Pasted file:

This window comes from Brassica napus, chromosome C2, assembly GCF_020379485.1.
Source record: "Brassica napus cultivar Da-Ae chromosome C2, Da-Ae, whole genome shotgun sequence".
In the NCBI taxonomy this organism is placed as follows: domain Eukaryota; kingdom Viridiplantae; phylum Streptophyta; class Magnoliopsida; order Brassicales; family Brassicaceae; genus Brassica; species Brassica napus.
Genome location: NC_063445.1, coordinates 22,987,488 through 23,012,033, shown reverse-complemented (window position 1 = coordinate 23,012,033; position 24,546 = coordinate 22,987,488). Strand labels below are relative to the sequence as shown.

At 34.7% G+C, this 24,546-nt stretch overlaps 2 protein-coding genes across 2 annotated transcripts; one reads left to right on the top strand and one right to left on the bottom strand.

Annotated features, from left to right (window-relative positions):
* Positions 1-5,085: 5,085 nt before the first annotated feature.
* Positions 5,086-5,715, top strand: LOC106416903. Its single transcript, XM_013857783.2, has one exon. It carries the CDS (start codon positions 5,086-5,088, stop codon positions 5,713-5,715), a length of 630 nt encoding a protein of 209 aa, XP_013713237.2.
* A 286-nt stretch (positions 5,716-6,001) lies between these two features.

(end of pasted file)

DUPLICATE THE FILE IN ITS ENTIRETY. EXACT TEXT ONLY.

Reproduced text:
This window comes from Brassica napus, chromosome C2, assembly GCF_020379485.1.
Source record: "Brassica napus cultivar Da-Ae chromosome C2, Da-Ae, whole genome shotgun sequence".
In the NCBI taxonomy this organism is placed as follows: domain Eukaryota; kingdom Viridiplantae; phylum Streptophyta; class Magnoliopsida; order Brassicales; family Brassicaceae; genus Brassica; species Brassica napus.
Genome location: NC_063445.1, coordinates 22,987,488 through 23,012,033, shown reverse-complemented (window position 1 = coordinate 23,012,033; position 24,546 = coordinate 22,987,488). Strand labels below are relative to the sequence as shown.

At 34.7% G+C, this 24,546-nt stretch overlaps 2 protein-coding genes across 2 annotated transcripts; one reads left to right on the top strand and one right to left on the bottom strand.

Annotated features, from left to right (window-relative positions):
* Positions 1-5,085: 5,085 nt before the first annotated feature.
* Positions 5,086-5,715, top strand: LOC106416903. Its single transcript, XM_013857783.2, has one exon. It carries the CDS (start codon positions 5,086-5,088, stop codon positions 5,713-5,715), a length of 630 nt encoding a protein of 209 aa, XP_013713237.2.
* A 286-nt stretch (positions 5,716-6,001) lies between these two features.